Benami Transactions (Prohibition) Act, 1988 was introduced as an Act of Parliament in 1988 to prohibit certain types of financial transactions. The 1988 Act had come into force on 5th September, 1988. Although benami transactions were declared illegal due to enactment of the said Act, the Act had limited success in curbing them. Updated versions were therefore passed in 2011 and 2016, seeking to more comprehensively and effectively enforce the prohibitions.
One of the leading issue in Indian economy is the effort made by the Government to tackle the problem of black money and related illegal economic activities. Several efforts were made by the Government to fight black money, money laundering etc. One such serious step is enactment of the Benami Transactions (Prohibition) Amendment Act 2016. The amended Act has come into effect on 1st November, 2016. The modified new legislation will be known as Prohibition of Benami Property Transactions Act, 1988 (PBPT Act).
The Act is going to be an ace weapon to track black money supplementing the Income Declaration Scheme 2016 and the demonetisation programme carried out by the Government.
“The Benami Transactions (Prohibition) Amendment Act, 2016” was notified to come into force from 1st November 2016. The 2016 Act also has safeguard mechanisms such as the adjudicating authority and the appellate mechanism for appeals.
Compared to the previous legislation, the modified Act is more clear but stern in terms of its treatment of Benami Property Transactions. The PBPT Act defines benami transactions, prohibits them and further provides that violation of the PBPT Act is punishable with imprisonment and fine. The PBPT Act prohibits recovery of the property held benami from benamidar by the real owner. Properties held benami are liable for confiscation by the Government without payment of compensation. We are analysing in this article salient features relating to Benami Property Transactions law as amended in 2016.
1. What is benami transaction?
The original 1988 Act defined a benami transaction as a transaction where a property is held by or transferred to a person, but the consideration has been provided for or paid by another person/ third party. After amendment in 2016, Prohibition of Benami Property Transactions Act, 1988 (PBPT Act) has widened the definition of benami transaction and added other transactions such as property transactions where:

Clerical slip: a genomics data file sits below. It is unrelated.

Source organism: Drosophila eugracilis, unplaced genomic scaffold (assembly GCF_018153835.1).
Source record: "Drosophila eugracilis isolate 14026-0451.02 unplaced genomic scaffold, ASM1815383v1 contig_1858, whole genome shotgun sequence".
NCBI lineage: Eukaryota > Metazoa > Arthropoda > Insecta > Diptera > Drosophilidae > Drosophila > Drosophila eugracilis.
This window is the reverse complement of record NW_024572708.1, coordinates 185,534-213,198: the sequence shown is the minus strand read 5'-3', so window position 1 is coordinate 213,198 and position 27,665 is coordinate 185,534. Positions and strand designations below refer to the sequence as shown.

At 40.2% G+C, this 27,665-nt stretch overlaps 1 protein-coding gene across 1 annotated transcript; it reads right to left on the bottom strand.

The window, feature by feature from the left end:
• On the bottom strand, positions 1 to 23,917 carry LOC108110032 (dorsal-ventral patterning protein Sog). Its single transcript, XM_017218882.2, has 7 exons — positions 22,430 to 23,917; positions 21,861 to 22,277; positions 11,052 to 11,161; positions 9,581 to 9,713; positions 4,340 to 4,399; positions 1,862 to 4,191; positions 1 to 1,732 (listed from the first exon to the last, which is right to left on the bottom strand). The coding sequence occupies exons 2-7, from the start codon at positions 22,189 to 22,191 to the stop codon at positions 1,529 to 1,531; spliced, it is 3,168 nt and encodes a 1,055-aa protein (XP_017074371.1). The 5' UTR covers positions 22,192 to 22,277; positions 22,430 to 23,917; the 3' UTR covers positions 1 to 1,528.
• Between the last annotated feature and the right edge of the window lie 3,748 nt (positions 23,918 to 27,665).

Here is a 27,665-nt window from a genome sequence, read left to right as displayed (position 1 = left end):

(i) the transaction is made in a fictitious name,
(ii) the owner is not aware of or denies knowledge of the ownership of the property, or
(iii) the person providing the consideration for the property is not traceable.
As per Clause 2(8) of Benami Transactions (Prohibition) Amendment Act, 2016, “Benami Property” means any Property which is the subject matter of a Benami transaction and also includes the proceeds from such property.
As per clause 2(26) “Property” means assets of any kind, whether – movable or immovable, tangible or intangible,corporeal or incorporeal andincludes any right or interest or legal documents or instruments evidencing title to or interest in the property and where the property is capable of conversion into some other form, then the property in the converted form and also includes the proceeds from the property;
However, property transactions among family members is not benami transaction. Here, the Act clearly sets the limit of relationship. Only lineal ascendants (father, mother, grandparents and great grandparents) and lineal descendants (children, grandchildren and greatgrandchildren) are considered as family members.
Meaning of Benami as per “Merriam Webster” dictionary: made, held, done, or transacted in the name of (another person) used in Hindu law to designate a transaction, contract, or property that is made or held under a name that is fictitious or is that of a third party who holds as ostensible owner for the principal or beneficial owner.
Large scale Benami deals happened when land reforms entailed the abolition of zamindari, giving tillers rights to own the land as well as imposition of agricultural land ceilings. In urban areas, this became quite rampant after the passage of the now-scrapped Urban Land (Ceiling and Regulation) Act, 1976.
2. What is Benami Property?